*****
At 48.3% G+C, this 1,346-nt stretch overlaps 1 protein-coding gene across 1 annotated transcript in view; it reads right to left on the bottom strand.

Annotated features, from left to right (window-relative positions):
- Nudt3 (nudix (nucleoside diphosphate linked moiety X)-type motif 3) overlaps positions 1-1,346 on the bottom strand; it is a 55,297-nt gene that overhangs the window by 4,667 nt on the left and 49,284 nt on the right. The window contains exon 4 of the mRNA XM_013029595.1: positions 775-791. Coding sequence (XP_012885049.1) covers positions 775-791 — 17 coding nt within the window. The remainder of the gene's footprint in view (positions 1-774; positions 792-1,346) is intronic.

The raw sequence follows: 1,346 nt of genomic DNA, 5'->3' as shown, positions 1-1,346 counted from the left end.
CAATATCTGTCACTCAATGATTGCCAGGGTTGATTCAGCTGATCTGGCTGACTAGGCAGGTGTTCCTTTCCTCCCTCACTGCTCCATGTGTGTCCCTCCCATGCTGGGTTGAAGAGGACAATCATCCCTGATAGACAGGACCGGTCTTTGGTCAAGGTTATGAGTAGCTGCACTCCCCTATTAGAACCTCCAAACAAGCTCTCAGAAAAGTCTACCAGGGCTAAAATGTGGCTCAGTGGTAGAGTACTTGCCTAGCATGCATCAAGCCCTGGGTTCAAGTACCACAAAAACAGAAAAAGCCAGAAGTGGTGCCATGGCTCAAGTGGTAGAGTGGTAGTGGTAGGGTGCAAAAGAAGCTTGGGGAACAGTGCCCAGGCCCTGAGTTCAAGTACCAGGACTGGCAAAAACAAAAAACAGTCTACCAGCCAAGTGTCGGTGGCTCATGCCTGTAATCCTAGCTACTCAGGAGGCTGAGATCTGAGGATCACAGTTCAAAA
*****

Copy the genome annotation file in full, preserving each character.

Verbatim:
At 48.3% G+C, this 1,346-nt stretch overlaps 1 protein-coding gene across 1 annotated transcript in view; it reads right to left on the bottom strand.

Annotated features, from left to right (window-relative positions):
- Nudt3 (nudix (nucleoside diphosphate linked moiety X)-type motif 3) overlaps positions 1-1,346 on the bottom strand; it is a 55,297-nt gene that overhangs the window by 4,667 nt on the left and 49,284 nt on the right. The window contains exon 4 of the mRNA XM_013029595.1: positions 775-791. Coding sequence (XP_012885049.1) covers positions 775-791 — 17 coding nt within the window. The remainder of the gene's footprint in view (positions 1-774; positions 792-1,346) is intronic.

The raw sequence follows: 1,346 nt of genomic DNA, 5'->3' as shown, positions 1-1,346 counted from the left end.
CAATATCTGTCACTCAATGATTGCCAGGGTTGATTCAGCTGATCTGGCTGACTAGGCAGGTGTTCCTTTCCTCCCTCACTGCTCCATGTGTGTCCCTCCCATGCTGGGTTGAAGAGGACAATCATCCCTGATAGACAGGACCGGTCTTTGGTCAAGGTTATGAGTAGCTGCACTCCCCTATTAGAACCTCCAAACAAGCTCTCAGAAAAGTCTACCAGGGCTAAAATGTGGCTCAGTGGTAGAGTACTTGCCTAGCATGCATCAAGCCCTGGGTTCAAGTACCACAAAAACAGAAAAAGCCAGAAGTGGTGCCATGGCTCAAGTGGTAGAGTGGTAGTGGTAGGGTGCAAAAGAAGCTTGGGGAACAGTGCCCAGGCCCTGAGTTCAAGTACCAGGACTGGCAAAAACAAAAAACAGTCTACCAGCCAAGTGTCGGTGGCTCATGCCTGTAATCCTAGCTACTCAGGAGGCTGAGATCTGAGGATCACAGTTCAAAA